An engineering process pioneered by Tesla is slowly being adopted by some of the car industry’s biggest players, with Nissan declaring it will soon start “gigacasting” electric vehicle (EV) components.

    Automotive News reports Nissan will produce its first gigacasted EVs from about 2027, claiming it’ll not only reduce costs by 30 per cent but also cut weight – extending driving range.

    Tesla was the first carmaker to find success with gigacasting, which sees large aluminium components including the chassis produced by being casted at high pressure, similar to the base of Hot Wheels toy cars.

    This not only increases strength by eliminating welds and stamping, but eventually leads to lower production costs – after forking out the funds for the multi-thousand tonne casting machines.

    Nissan’s Executive Vice President Hideyuki Sakamoto told Automotive News it expects to save almost $1.5 billion on the development costs of five EVs debuting in 2027 or 2028.

    These five vehicles will spearhead Nissan’s target for EVs to contribute 40 per cent of its sales by March 2031.

    it will first rely on 6000-tonne presses to form the rear underbody of upcoming EV models, about 50 per cent larger than the machines Toyota will also use for some of its future models.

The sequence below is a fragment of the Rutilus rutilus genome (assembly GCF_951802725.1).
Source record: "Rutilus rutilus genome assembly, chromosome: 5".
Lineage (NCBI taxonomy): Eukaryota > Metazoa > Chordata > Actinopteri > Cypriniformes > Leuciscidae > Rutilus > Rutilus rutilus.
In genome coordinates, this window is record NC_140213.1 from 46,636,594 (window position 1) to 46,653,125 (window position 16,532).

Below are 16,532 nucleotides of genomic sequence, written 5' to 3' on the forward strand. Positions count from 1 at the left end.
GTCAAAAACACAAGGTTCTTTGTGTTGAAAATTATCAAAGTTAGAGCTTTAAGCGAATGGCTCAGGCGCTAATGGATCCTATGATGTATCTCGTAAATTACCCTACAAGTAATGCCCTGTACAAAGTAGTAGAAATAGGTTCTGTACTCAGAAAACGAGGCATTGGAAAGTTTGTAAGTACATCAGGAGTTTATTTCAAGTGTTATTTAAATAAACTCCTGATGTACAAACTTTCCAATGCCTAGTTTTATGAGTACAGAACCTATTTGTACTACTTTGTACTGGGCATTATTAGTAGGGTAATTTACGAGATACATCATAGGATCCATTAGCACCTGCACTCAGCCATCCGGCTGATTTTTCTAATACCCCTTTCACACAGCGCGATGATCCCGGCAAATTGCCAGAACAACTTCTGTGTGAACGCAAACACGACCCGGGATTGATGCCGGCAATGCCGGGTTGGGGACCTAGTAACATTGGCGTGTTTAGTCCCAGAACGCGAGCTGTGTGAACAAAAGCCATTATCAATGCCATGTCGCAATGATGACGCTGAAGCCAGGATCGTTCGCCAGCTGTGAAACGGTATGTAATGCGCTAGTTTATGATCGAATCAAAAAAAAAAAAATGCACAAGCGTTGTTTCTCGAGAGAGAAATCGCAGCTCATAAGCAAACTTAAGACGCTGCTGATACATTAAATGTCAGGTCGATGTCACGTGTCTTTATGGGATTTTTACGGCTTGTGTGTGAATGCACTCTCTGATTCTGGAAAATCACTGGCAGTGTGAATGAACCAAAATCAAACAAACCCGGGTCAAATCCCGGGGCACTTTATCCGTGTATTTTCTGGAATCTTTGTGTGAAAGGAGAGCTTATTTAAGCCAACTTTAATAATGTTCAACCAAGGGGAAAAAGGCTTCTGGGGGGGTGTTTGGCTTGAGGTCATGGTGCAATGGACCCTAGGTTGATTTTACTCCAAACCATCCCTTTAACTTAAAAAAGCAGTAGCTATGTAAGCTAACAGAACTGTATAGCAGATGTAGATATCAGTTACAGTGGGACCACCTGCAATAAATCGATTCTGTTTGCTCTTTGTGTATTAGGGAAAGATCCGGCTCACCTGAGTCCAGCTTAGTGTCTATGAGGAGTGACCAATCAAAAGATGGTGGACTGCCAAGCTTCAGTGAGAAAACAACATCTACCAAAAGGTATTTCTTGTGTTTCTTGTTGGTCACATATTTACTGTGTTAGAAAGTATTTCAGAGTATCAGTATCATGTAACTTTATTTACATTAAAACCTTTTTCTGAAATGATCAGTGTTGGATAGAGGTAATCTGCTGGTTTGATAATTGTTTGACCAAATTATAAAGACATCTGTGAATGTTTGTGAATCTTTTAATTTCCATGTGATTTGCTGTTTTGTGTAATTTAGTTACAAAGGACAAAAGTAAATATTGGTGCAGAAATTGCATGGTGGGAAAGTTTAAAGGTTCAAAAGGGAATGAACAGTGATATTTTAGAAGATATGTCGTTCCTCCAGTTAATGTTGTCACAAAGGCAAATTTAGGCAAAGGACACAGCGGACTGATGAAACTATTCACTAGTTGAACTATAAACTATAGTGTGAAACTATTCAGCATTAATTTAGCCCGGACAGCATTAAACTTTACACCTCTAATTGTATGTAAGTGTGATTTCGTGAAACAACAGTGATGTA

The publication notes however gigacasting has encountered consistency issues, given the high pressures involved which can cause quality concerns.

    Nissan is no stranger to casting, having adopted similar production techniques – albeit on a smaller scale – for its Ariya EV.

    The carmaker will also reportedly have to change the way it secures different parts, given steel and aluminium are difficult to weld together due to the varying expansion and contraction rates of the metals.

    While Nissan’s Japanese factories will be the first to adopt gigacasting, Automotive News reports its US and UK plans are expected to be upgraded with the new production method by 2030.

    As reported last week, Nissan is investing £3 billion ($5.8bn) in the Sunderland factory where the Leaf is currently made, as it prepares to produce the new-generation model as well as electric versions of the Juke and Qashqai SUVs.

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    Jordan Mulach

    Born and raised in Canberra, Jordan has worked as a full-time automotive journalist since 2021, being one of the most-published automotive news writers in Australia before joining CarExpert in 2024.

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